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Dutch Coin of Many Names Gone for 80 Years

The front and back of the coin card issue of the Netherlands 80 Years of Farewell to the 2 1/2 cents of 1941 is both stylish and steeped in nostalgia for a well-loved circulation coin.

The front and back of the coin card issue of the Netherlands 80 Years of Farewell to the 2 1/2 cents of 1941 is both stylish and steeped in nostalgia for a well-loved circulation coin.

The first 2-1/2 cent coin issued for the Netherlands was struck in 1877 under King William III. It was a popular workhorse denomination and stayed in circulation for 64 years. The last regular bronze 2-1/2 cent left the Rijksmunt in 1941 and now, 80 years later, the Royal Dutch Mint will release a tribute to this special denomination. An original bronze 2-1/2 cent coin has been reissued in a collectible coin card.

The 2-1/2 cents are known by many names: “halve stuiver”, “vierduitstuk” en “plak”. It is clear where the term “halve stuiver” comes from: 2-1/2 is after all half of 5 (5 cents was called a “stuiver”). The name “vierduitstuk” refers to the historical value of the coin: a “duit” was worth 1/8 stuiver, so a 2-1/2 cent coin had a rate of four “duiten”.

The name “plak” is a little less understandable, but it may refer to the 2-1/2 cents size. Plak means slab and this coin was, for quite a while, the largest bronze circulating coin in the Netherlands. The 2-1/2 cents resurfaced shortly during WWII, but it was struck in zinc.

Bronze, being a base metal was, at time of the 2-1/2 cents first issue, not deemed appropriate for an image of the reigning monarch. Thus, the obverse shows a crowned lion with sword and bundle of arrows and the reverse shows the denomination of 2-1/2 cents in between two orange branches tied together at the base with a bow.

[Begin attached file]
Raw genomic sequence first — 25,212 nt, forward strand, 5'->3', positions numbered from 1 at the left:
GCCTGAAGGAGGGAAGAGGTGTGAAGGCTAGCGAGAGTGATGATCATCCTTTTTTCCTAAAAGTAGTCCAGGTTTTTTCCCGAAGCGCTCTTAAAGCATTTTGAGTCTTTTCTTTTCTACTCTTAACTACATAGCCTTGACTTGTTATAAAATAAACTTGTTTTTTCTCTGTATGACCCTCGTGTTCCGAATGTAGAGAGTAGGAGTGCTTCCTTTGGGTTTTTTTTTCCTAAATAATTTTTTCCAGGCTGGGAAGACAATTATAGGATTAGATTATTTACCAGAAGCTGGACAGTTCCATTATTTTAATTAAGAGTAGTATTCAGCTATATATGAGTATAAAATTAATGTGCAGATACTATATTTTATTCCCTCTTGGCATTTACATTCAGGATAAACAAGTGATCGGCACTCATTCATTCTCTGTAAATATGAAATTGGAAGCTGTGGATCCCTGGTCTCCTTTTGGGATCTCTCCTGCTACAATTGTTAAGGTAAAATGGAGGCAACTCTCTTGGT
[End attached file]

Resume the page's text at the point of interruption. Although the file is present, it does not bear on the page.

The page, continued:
From a type out of circulation for 80 years this is the last issued date of the Netherlands bronze 2 1/2 cents, featured in a special 80 Years coin card issued through the Royal Dutch Mint website at the end of October 2021.

From a type out of circulation for 80 years this is the last issued date of the Netherlands bronze 2 1/2 cents, featured in a special 80 Years coin card issued through the Royal Dutch Mint website at the end of October 2021.

Interestingly the orange branches and letters on the 1941 coin are larger compared to issues from previous years, meaning a new die was made for the last year of issue. A mint mark of the Mercury staff and privy mark of a bunch of grapes flank the date at the bottom of the obverse.

The 1941 2-1/2 cent was struck in traditional coin alignment, so when you view the coin card, you’ll see the obverse upright, but the reverse on the back of the coin card will appear upside-down. While most collectors are familiar with this method of minting, many people buying this packaged card for nostalgic reasons may find this an unusual feature, adding to their interest.

This special coin card with the original 1941 Netherlands bronze 2-1/2 cents was produced in a limited quantity of just 3,500 packages and orders on the mint website were limited to one pack per customer. Delivery on these items was set for the end of October, so those who managed to get their orders in before the mintage was exhausted should have the coin card in hand by now.

The Dutch Royal Mint website at www.dutchroyalmint.com sold out prior to the release date at their issue price of $17.50 and we have not seen a secondary market to speak of, indicating that the orders were likely to individual customers. They may remain in those folks possession for quite a while.